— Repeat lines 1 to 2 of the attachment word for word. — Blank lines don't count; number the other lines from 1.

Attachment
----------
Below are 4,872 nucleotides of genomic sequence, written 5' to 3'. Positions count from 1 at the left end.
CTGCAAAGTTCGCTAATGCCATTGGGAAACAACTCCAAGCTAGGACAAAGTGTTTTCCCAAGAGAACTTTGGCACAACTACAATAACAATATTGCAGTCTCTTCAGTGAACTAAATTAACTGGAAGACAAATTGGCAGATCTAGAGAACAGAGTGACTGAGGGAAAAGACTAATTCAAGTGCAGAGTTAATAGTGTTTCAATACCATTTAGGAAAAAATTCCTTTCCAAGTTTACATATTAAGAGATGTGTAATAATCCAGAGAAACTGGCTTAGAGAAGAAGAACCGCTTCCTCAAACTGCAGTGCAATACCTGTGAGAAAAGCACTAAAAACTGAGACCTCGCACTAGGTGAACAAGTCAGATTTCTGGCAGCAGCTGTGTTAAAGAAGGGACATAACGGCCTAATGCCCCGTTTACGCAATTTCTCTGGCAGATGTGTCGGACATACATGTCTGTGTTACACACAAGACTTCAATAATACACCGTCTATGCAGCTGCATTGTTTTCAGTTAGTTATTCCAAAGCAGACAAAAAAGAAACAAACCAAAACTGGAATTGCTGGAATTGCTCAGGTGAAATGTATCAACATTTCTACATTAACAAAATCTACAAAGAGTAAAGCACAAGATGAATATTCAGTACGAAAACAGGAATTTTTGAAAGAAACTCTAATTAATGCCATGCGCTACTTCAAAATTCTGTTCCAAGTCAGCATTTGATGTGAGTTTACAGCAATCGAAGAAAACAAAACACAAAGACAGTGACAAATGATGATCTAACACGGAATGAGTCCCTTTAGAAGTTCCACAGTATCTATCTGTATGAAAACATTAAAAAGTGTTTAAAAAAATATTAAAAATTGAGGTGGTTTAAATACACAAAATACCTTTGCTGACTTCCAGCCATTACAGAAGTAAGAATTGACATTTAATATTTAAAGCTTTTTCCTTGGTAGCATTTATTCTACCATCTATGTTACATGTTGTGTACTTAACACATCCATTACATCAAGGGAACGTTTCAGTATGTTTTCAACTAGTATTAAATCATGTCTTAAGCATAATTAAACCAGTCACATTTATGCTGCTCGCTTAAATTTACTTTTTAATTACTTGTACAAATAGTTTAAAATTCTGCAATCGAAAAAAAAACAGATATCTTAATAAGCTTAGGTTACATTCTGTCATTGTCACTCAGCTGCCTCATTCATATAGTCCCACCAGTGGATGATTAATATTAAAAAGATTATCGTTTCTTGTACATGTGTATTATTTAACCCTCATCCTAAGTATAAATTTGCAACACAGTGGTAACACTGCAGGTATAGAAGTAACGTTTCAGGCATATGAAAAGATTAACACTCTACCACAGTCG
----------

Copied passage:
Below are 4,872 nucleotides of genomic sequence, written 5' to 3'. Positions count from 1 at the left end.
CTGCAAAGTTCGCTAATGCCATTGGGAAACAACTCCAAGCTAGGACAAAGTGTTTTCCCAAGAGAACTTTGGCACAACTACAATAACAATATTGCAGTCTCTTCAGTGAACTAAATTAACTGGAAGACAAATTGGCAGATCTAGAGAACAGAGTGACTGAGGGAAAAGACTAATTCAAGTGCAGAGTTAATAGTGTTTCAATACCATTTAGGAAAAAATTCCTTTCCAAGTTTACATATTAAGAGATGTGTAATAATCCAGAGAAACTGGCTTAGAGAAGAAGAACCGCTTCCTCAAACTGCAGTGCAATACCTGTGAGAAAAGCACTAAAAACTGAGACCTCGCACTAGGTGAACAAGTCAGATTTCTGGCAGCAGCTGTGTTAAAGAAGGGACATAACGGCCTAATGCCCCGTTTACGCAATTTCTCTGGCAGATGTGTCGGACATACATGTCTGTGTTACACACAAGACTTCAATAATACACCGTCTATGCAGCTGCATTGTTTTCAGTTAGTTATTCCAAAGCAGACAAAAAAGAAACAAACCAAAACTGGAATTGCTGGAATTGCTCAGGTGAAATGTATCAACATTTCTACATTAACAAAATCTACAAAGAGTAAAGCACAAGATGAATATTCAGTACGAAAACAGGAATTTTTGAAAGAAACTCTAATTAATGCCATGCGCTACTTCAAAATTCTGTTCCAAGTCAGCATTTGATGTGAGTTTACAGCAATCGAAGAAAACAAAACACAAAGACAGTGACAAATGATGATCTAACACGGAATGAGTCCCTTTAGAAGTTCCACAGTATCTATCTGTATGAAAACATTAAAAAGTGTTTAAAAAAATATTAAAAATTGAGGTGGTTTAAATACACAAAATACCTTTGCTGACTTCCAGCCATTACAGAAGTAAGAATTGACATTTAATATTTAAAGCTTTTTCCTTGGTAGCATTTATTCTACCATCTATGTTACATGTTGTGTACTTAACACATCCATTACATCAAGGGAACGTTTCAGTATGTTTTCAACTAGTATTAAATCATGTCTTAAGCATAATTAAACCAGTCACATTTATGCTGCTCGCTTAAATTTACTTTTTAATTACTTGTACAAATAGTTTAAAATTCTGCAATCGAAAAAAAAACAGATATCTTAATAAGCTTAGGTTACATTCTGTCATTGTCACTCAGCTGCCTCATTCATATAGTCCCACCAGTGGATGATTAATATTAAAAAGATTATCGTTTCTTGTACATGTGTATTATTTAACCCTCATCCTAAGTATAAATTTGCAACACAGTGGTAACACTGCAGGTATAGAAGTAACGTTTCAGGCATATGAAAAGATTAACACTCTACCACAGTCG